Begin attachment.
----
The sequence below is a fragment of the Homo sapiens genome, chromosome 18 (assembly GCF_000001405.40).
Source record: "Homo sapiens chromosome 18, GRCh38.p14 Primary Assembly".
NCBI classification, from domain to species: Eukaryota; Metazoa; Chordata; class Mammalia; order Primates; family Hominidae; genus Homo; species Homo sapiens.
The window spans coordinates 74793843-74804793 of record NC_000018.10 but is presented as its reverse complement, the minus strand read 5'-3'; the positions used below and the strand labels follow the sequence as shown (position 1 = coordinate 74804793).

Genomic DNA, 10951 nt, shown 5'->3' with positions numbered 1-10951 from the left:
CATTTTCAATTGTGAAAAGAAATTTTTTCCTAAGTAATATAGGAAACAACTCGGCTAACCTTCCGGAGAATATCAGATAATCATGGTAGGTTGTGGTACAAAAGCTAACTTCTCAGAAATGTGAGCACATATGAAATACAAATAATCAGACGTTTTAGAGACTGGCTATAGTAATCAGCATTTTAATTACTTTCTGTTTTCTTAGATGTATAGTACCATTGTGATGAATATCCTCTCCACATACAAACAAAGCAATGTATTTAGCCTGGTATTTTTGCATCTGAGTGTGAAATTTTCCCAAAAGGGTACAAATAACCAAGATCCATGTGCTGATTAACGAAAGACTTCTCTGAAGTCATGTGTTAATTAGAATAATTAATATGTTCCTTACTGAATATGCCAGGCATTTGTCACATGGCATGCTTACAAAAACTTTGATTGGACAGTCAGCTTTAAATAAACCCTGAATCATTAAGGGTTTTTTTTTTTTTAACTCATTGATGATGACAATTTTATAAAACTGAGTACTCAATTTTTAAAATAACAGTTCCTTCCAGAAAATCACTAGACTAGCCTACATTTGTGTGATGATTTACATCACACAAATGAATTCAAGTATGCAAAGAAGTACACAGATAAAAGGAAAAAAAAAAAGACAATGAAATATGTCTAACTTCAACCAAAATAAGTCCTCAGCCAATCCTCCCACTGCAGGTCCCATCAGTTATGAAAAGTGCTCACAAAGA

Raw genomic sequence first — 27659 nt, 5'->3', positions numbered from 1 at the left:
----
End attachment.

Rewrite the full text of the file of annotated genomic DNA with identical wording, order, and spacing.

The sequence below is a fragment of the Homo sapiens genome, chromosome 18 (assembly GCF_000001405.40).
Source record: "Homo sapiens chromosome 18, GRCh38.p14 Primary Assembly".
NCBI classification, from domain to species: Eukaryota; Metazoa; Chordata; class Mammalia; order Primates; family Hominidae; genus Homo; species Homo sapiens.
The window spans coordinates 74793843-74804793 of record NC_000018.10 but is presented as its reverse complement, the minus strand read 5'-3'; the positions used below and the strand labels follow the sequence as shown (position 1 = coordinate 74804793).

Genomic DNA, 10951 nt, shown 5'->3' with positions numbered 1-10951 from the left:
CATTTTCAATTGTGAAAAGAAATTTTTTCCTAAGTAATATAGGAAACAACTCGGCTAACCTTCCGGAGAATATCAGATAATCATGGTAGGTTGTGGTACAAAAGCTAACTTCTCAGAAATGTGAGCACATATGAAATACAAATAATCAGACGTTTTAGAGACTGGCTATAGTAATCAGCATTTTAATTACTTTCTGTTTTCTTAGATGTATAGTACCATTGTGATGAATATCCTCTCCACATACAAACAAAGCAATGTATTTAGCCTGGTATTTTTGCATCTGAGTGTGAAATTTTCCCAAAAGGGTACAAATAACCAAGATCCATGTGCTGATTAACGAAAGACTTCTCTGAAGTCATGTGTTAATTAGAATAATTAATATGTTCCTTACTGAATATGCCAGGCATTTGTCACATGGCATGCTTACAAAAACTTTGATTGGACAGTCAGCTTTAAATAAACCCTGAATCATTAAGGGTTTTTTTTTTTTTAACTCATTGATGATGACAATTTTATAAAACTGAGTACTCAATTTTTAAAATAACAGTTCCTTCCAGAAAATCACTAGACTAGCCTACATTTGTGTGATGATTTACATCACACAAATGAATTCAAGTATGCAAAGAAGTACACAGATAAAAGGAAAAAAAAAAAGACAATGAAATATGTCTAACTTCAACCAAAATAAGTCCTCAGCCAATCCTCCCACTGCAGGTCCCATCAGTTATGAAAAGTGCTCACAAAGA

Raw genomic sequence first — 27659 nt, 5'->3', positions numbered from 1 at the left: